I’ve argued that one essential way to move the e-book market forward is to settle on a standard file format, the most likely being ePub, despite its many obvious deficiencies. The idea is that this would help level the playing field–all devices would work with ePub files so you could buy your e-books from any source and move them from one device to another, much like mp3 and AAC work in the music world. While that would be an improvement, it still doesn’t solve the problem here, as seen in the article linked above, the way different devices display ePub files varies wildly.
“The biggest complaint about the content of e-books today is that the quality is so low. This is not just an aesthete’s whinge. Beautiful text is readable text. It is our duty to our readers to do the best we can in e-books, just as we do in print. But despite all the promise shown by ePub, it fails, in practice, to provide the consistency that we need.”
What’s needed here goes beyond common file formats. What we need is a common set of standards, a blueprint for how devices handle those file formats. The development of web standards is probably the model to follow. Think about the many devices you can use to access the web, and how they mostly handle code to present things consistently to the reader. This is greatly due to the work of the World Wide Web Consortium (W3C), an international group dedicated to developing web standards. The W3C has had some failures, and particular companies have deliberately created their own proprietary standards to try to dominate the market (I’m sure e-reader companies won’t be above this as well, given Amazon’s current behavior). Nevertheless, having standards has greatly improved web readability over time. Viewing web pages in different browsers is no longer as wildly variant as it once was.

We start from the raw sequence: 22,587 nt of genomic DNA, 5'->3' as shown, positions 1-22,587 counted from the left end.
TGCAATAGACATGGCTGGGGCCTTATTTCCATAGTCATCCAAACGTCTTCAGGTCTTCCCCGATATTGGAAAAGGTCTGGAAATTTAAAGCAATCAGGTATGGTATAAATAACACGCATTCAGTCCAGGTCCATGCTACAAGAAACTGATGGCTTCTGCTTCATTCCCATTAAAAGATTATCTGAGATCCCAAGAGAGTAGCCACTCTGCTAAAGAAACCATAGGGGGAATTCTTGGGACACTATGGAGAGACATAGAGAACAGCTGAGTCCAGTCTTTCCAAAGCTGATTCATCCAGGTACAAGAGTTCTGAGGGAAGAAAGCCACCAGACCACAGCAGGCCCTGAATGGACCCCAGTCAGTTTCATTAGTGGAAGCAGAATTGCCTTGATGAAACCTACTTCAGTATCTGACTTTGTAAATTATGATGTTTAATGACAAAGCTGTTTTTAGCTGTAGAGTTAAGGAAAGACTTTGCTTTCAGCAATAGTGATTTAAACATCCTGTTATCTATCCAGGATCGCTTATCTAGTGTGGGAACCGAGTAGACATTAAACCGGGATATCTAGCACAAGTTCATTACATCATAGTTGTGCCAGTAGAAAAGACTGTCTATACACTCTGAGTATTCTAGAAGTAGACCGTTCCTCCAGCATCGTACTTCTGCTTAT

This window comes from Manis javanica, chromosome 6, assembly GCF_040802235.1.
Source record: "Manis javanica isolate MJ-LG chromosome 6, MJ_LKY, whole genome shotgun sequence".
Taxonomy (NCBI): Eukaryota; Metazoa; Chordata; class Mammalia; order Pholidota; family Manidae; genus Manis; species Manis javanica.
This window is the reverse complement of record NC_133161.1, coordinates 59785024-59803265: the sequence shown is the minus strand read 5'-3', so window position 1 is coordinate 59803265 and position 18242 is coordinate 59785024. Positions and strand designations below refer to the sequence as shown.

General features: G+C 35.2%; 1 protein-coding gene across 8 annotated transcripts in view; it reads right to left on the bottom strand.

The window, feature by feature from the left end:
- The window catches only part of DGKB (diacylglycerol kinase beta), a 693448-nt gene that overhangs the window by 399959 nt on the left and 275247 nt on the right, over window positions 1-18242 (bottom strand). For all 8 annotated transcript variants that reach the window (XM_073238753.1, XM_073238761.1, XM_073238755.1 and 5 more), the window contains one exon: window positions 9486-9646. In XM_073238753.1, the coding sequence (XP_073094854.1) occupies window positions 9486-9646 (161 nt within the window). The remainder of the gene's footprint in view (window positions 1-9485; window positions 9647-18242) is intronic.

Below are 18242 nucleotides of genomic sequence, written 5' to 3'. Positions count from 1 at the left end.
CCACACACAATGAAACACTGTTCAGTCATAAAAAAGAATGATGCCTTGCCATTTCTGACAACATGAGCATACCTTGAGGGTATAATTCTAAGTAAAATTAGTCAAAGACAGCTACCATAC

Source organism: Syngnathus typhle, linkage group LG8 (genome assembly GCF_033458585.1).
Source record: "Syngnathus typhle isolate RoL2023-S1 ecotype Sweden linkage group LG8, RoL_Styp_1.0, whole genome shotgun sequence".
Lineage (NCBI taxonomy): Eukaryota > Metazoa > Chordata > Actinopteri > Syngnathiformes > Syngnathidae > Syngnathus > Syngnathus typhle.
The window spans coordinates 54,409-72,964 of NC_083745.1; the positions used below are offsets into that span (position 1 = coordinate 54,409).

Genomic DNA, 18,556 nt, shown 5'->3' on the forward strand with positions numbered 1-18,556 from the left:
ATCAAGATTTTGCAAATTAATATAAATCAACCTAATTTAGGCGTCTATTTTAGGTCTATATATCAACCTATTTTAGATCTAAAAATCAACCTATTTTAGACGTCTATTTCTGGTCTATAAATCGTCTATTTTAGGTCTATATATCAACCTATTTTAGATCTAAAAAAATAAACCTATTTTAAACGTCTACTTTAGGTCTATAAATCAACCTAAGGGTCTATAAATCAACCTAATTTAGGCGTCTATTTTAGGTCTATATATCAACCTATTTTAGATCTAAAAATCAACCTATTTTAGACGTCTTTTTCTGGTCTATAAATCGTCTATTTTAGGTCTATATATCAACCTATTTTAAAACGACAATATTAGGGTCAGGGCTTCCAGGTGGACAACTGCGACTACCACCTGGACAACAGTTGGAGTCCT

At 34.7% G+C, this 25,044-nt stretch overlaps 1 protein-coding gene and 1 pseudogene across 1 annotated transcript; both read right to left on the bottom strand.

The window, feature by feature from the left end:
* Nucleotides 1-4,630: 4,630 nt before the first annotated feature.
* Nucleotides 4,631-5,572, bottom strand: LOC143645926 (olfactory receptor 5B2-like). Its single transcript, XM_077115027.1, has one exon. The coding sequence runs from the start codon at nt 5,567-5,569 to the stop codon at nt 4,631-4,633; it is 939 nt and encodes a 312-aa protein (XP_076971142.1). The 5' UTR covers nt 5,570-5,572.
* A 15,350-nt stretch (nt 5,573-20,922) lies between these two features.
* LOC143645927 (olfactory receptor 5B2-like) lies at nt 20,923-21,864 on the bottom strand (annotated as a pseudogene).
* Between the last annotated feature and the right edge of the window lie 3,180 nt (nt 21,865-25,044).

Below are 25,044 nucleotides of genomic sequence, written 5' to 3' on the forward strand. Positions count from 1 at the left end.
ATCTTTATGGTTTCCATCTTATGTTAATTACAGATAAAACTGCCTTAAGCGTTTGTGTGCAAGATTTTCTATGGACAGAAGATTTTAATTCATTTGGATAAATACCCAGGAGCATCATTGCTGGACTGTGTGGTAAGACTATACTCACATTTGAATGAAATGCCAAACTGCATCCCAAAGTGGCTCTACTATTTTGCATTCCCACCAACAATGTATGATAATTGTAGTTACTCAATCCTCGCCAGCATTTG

The good news is that such a group is already in place, the International Digital Publishing Forum (IPDF). Membership in the group is available, if you want your voice heard and your company’s needs addressed (and one should note, they’re not without their critics). The bad news is that we’re still in very early days with e-readers. If the web is any comparison, it’s taken a decade and a half to get browsers that are even close to standards-compliant. I’d like to see publishers put pressure on e-reader companies and refuse to do business with those who don’t comply with standards. That would allow us to move forward much faster than the web, where software companies had financial motives to avoid compliance. Let’s instead make their financial survival dependent on achieving compliance with standards.
The market will eventually decide on dominant devices, or at least dominant features that will become common across devices, and I’m not sure there’s anything we can do to speed that process. A set of e-reader standards however, will go a long way toward moving things forward. With standards established, publishers will be able to focus on our core strengths, developing great content and information resources. That certainly beats spending all our time balancing cost versus marketshare numbers for specific devices, endlessly tweaking code and wasting our efforts creating and re-creating the same resources for each new device. Until then, it pays to keep a close eye on your usage statistics to see if any trends emerge that are worth exploiting, but with the understanding that you’re dealing with a volatile and highly fragmented market. You’ll need to choose between addressing lots of small niches individually or trying to cover them all at once awkwardly.
(Editor’s Note (11 Sept 2009): Confusion over Bookworm rendering of ePub files was clarified in the comment thread, and the post has been updated to reflect this correction. Thank you.)